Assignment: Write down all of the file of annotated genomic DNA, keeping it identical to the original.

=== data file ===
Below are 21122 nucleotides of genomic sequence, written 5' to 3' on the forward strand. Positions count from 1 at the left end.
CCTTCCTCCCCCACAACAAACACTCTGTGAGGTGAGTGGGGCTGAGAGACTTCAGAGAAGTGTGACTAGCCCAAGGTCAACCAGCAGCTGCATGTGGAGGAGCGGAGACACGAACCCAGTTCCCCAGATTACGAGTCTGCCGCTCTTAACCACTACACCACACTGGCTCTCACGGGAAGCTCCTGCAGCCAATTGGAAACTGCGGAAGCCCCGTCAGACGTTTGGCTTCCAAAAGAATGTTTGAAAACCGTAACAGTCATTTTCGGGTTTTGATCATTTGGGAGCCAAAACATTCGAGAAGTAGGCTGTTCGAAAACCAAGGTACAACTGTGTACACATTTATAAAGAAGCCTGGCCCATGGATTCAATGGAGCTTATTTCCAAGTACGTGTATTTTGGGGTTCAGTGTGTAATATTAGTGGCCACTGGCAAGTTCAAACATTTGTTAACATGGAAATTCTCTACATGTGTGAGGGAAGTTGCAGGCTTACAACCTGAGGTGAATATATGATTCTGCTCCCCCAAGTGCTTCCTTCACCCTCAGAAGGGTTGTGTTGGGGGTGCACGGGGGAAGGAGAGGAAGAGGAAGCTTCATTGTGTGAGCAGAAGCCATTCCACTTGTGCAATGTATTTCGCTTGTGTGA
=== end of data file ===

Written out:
Below are 21122 nucleotides of genomic sequence, written 5' to 3' on the forward strand. Positions count from 1 at the left end.
CCTTCCTCCCCCACAACAAACACTCTGTGAGGTGAGTGGGGCTGAGAGACTTCAGAGAAGTGTGACTAGCCCAAGGTCAACCAGCAGCTGCATGTGGAGGAGCGGAGACACGAACCCAGTTCCCCAGATTACGAGTCTGCCGCTCTTAACCACTACACCACACTGGCTCTCACGGGAAGCTCCTGCAGCCAATTGGAAACTGCGGAAGCCCCGTCAGACGTTTGGCTTCCAAAAGAATGTTTGAAAACCGTAACAGTCATTTTCGGGTTTTGATCATTTGGGAGCCAAAACATTCGAGAAGTAGGCTGTTCGAAAACCAAGGTACAACTGTGTACACATTTATAAAGAAGCCTGGCCCATGGATTCAATGGAGCTTATTTCCAAGTACGTGTATTTTGGGGTTCAGTGTGTAATATTAGTGGCCACTGGCAAGTTCAAACATTTGTTAACATGGAAATTCTCTACATGTGTGAGGGAAGTTGCAGGCTTACAACCTGAGGTGAATATATGATTCTGCTCCCCCAAGTGCTTCCTTCACCCTCAGAAGGGTTGTGTTGGGGGTGCACGGGGGAAGGAGAGGAAGAGGAAGCTTCATTGTGTGAGCAGAAGCCATTCCACTTGTGCAATGTATTTCGCTTGTGTGA